Francis Marion Hotel facts for kids
Quick facts for kids
Francis Marion Hotel
U.S. Historic district
|Location||King and Calhoun Sts., Charleston, South Carolina|
|Area||less than one acre|
|Architectural style||Beaux Arts|
|Part of||Charleston Historic District (ID84002028)|
|Added to NRHP||August 2, 1984|
The historic Francis Marion Hotel at 387 King St., Charleston, South Carolina, is one of the tallest buildings in Charleston. The hotel, named for the Revolutionary War hero Francis Marion, was built by local investors at a cost of $1.5 million from plans by noted New York architect William Lee Stoddart. The hotel was built in 1924 by the Marion Square Realty Co., a group headed by former mayor of Charleston T.T. Hyde. The original ownership group formed on March 13, 1920. When the hotel opened on February 7, 1924, the Francis Marion was the largest and grandest hotel in the Carolinas.
In 1952, the hotel became the first fully air-conditioned hotel in Charleston.
The Jack Tar Hotels Corp. bought the hotel in 1954. The hotel underwent a major renovation in 1955-1956 which included the creation of the Swamp Fox Room, a ground-floor restaurant named for the nickname of Francis Marion. During that work, the ground floor of the exterior was changed to red granite.
In 1961, the hotel announced plans to build a three-story parking deck to the north of the hotel on King Street according to plans drawn by Augustus Constantine. The plans were never completed.
Starting upon his retirement as the president of The Citadel in 1965 until 1975, Gen. Mark W. Clark lived with his wife in the penthouse of the hotel.
In 1976, the hotel was doing poorly, and its owners were considering whether to sell out. At the time, the hotel accounted for about 25% of all of the hotel rooms on the peninsula. In 1975, the owners had considered converting the hotel into a home for the elderly.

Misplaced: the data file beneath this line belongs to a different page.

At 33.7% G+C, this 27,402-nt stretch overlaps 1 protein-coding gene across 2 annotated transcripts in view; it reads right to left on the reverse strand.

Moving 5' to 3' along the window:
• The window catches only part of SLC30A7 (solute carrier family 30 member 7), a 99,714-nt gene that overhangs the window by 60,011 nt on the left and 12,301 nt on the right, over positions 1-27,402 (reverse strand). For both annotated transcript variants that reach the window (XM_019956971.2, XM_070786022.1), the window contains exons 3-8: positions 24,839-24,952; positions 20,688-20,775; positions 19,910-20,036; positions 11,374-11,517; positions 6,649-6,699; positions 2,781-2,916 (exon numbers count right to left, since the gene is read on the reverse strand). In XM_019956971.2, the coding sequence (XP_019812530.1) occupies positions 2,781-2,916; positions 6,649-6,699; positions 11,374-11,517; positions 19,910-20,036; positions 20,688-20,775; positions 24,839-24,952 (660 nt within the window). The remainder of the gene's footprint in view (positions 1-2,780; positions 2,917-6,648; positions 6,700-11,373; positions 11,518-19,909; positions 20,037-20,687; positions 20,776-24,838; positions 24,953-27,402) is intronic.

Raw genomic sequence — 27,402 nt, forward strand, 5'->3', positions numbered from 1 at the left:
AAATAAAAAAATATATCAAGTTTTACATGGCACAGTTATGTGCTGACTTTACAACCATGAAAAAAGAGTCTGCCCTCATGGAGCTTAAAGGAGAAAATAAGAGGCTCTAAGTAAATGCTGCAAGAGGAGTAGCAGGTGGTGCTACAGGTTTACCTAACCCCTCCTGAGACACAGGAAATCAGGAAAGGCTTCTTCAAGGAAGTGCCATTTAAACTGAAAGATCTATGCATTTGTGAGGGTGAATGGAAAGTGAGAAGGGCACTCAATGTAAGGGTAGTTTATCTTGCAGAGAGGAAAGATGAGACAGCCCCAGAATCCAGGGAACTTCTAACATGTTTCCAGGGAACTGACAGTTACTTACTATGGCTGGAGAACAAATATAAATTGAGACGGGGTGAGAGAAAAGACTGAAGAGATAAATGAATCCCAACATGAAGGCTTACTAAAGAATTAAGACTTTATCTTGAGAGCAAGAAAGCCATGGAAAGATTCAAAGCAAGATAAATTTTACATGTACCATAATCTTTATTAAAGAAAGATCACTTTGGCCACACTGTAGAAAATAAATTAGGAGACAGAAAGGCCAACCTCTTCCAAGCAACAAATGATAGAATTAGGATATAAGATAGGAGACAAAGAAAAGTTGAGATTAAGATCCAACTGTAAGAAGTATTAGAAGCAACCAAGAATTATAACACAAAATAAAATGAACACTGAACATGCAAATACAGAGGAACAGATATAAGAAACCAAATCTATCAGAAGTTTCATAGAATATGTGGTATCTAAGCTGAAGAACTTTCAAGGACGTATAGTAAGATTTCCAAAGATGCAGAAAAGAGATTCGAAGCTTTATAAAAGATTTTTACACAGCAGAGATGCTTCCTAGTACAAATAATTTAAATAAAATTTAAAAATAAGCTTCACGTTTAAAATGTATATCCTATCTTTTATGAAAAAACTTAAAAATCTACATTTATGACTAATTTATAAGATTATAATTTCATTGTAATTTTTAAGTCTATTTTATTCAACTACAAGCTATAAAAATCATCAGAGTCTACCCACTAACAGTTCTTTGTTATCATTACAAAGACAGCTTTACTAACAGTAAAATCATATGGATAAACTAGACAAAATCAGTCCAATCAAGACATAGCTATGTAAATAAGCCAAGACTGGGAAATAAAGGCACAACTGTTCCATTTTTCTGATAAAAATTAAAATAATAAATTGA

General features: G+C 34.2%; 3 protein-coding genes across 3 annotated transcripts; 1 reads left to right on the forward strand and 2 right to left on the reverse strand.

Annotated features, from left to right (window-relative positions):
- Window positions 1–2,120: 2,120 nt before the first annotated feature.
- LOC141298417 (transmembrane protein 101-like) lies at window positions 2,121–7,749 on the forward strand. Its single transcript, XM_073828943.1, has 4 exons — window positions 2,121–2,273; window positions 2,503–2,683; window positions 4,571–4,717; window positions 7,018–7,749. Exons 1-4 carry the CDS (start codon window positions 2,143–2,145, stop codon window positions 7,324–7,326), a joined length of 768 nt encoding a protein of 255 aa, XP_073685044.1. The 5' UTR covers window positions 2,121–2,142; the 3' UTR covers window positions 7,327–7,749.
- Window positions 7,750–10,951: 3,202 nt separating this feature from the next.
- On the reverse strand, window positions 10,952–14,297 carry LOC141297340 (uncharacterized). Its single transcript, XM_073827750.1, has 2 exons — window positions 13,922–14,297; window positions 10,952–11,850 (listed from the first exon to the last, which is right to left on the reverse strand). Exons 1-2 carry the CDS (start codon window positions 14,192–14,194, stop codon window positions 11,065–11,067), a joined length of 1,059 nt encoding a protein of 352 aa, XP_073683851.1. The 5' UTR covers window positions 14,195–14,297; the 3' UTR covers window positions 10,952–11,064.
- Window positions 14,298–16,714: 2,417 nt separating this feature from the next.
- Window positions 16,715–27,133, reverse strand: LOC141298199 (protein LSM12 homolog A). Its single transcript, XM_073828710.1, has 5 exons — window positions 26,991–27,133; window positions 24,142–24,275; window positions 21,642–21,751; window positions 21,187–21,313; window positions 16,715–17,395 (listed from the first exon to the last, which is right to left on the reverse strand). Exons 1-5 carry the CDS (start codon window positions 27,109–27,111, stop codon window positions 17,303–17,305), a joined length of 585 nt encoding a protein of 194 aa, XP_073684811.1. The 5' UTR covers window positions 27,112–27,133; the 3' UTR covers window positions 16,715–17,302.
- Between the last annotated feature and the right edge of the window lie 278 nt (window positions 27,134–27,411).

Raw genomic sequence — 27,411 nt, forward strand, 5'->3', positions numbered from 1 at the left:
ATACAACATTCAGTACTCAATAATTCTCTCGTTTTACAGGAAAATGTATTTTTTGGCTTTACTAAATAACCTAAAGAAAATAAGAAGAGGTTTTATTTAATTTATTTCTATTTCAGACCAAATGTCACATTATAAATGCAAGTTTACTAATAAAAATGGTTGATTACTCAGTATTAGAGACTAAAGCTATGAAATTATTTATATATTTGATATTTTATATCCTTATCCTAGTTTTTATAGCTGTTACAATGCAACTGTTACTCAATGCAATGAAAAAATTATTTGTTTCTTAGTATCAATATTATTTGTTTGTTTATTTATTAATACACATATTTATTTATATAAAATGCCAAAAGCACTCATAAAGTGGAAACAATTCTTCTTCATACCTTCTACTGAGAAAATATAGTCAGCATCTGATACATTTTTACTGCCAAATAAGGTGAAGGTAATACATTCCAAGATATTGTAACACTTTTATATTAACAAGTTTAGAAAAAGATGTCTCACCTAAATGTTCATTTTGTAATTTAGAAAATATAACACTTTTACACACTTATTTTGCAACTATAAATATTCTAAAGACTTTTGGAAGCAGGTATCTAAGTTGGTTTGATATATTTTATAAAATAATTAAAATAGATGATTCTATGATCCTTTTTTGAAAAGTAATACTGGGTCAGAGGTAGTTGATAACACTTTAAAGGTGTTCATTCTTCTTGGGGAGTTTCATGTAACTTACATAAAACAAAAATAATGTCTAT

In 1977, a group of investors considered buying the hotel from Jack Tar Hotels, Inc. The owners at that time had considered renovating the hotel, and the City of Charleston had considered building a parking garage next to the hotel as part of a deal. However, the cost of restoring the buildings as a first-class destination, about $3 million, was too high.
In December 1984, Hospitality Associates of Charleston bought the hotel for $8.5 million. The hotel operated first as the Francis Marion Ramada Hotel and then as the Radisson Francis Marion Hotel. Hospitality Associates borrowed heavily from Prudential Insurance Corp. and also from early owner Dr. Julian Youmans who had acquired the hotel in 1981. Starting in April 1986, Hospitality Associates of Charleston began falling behind in payments on its debt. In 1988, Prudential Insurance Corp. bought the hotel at a public sale for $6 million. Hospitality Associates of Charleston, the previous owner, had been unable to stay current on its payments to the successful bidder.
In 1989, shortly after Hurricane Hugo hit Charleston, a group of investors bought the hotel for $3.2 million. The new owners had a $12 million restoration plan, but a downturn in the economy prevented them from financing the plans. Mayor Joseph P. Riley intended to use the hotel as a landmark to prompt the renovation of upper King St. (the area between Calhoun St. and Cannon St.). He lobbied local banks to finance the plans, and the banks eventually contributed $5.5 million in financing; the city itself ponied up more than $4 million.
In 1991, the City of Charleston considered buying the hotel for $3,420,000 and leasing it to the College of Charleston for student housing.
The hotel was meticulously restored in 1996 with a $12 million National Trust for Historic Preservation award winning restoration. It reopened as The Francis Marion Hotel - A Clarion Hotel. The hotel went through a second round of renovations in 1997, costing $2 million, and it was renamed The Westin Francis Marion on June 18, 1998. The hotel left Westin on January 1, 2003 and has operated independently since then. The hotel currently has 226 guest rooms and suites.
It was listed on the National Register of Historic Places in 1984, in a boundary increase amendment to the Charleston Historic District. Presumably this was to make it eligible for tax credit subsidy of renovations.
Francis Marion Hotel Facts for Kids. Kiddle Encyclopedia.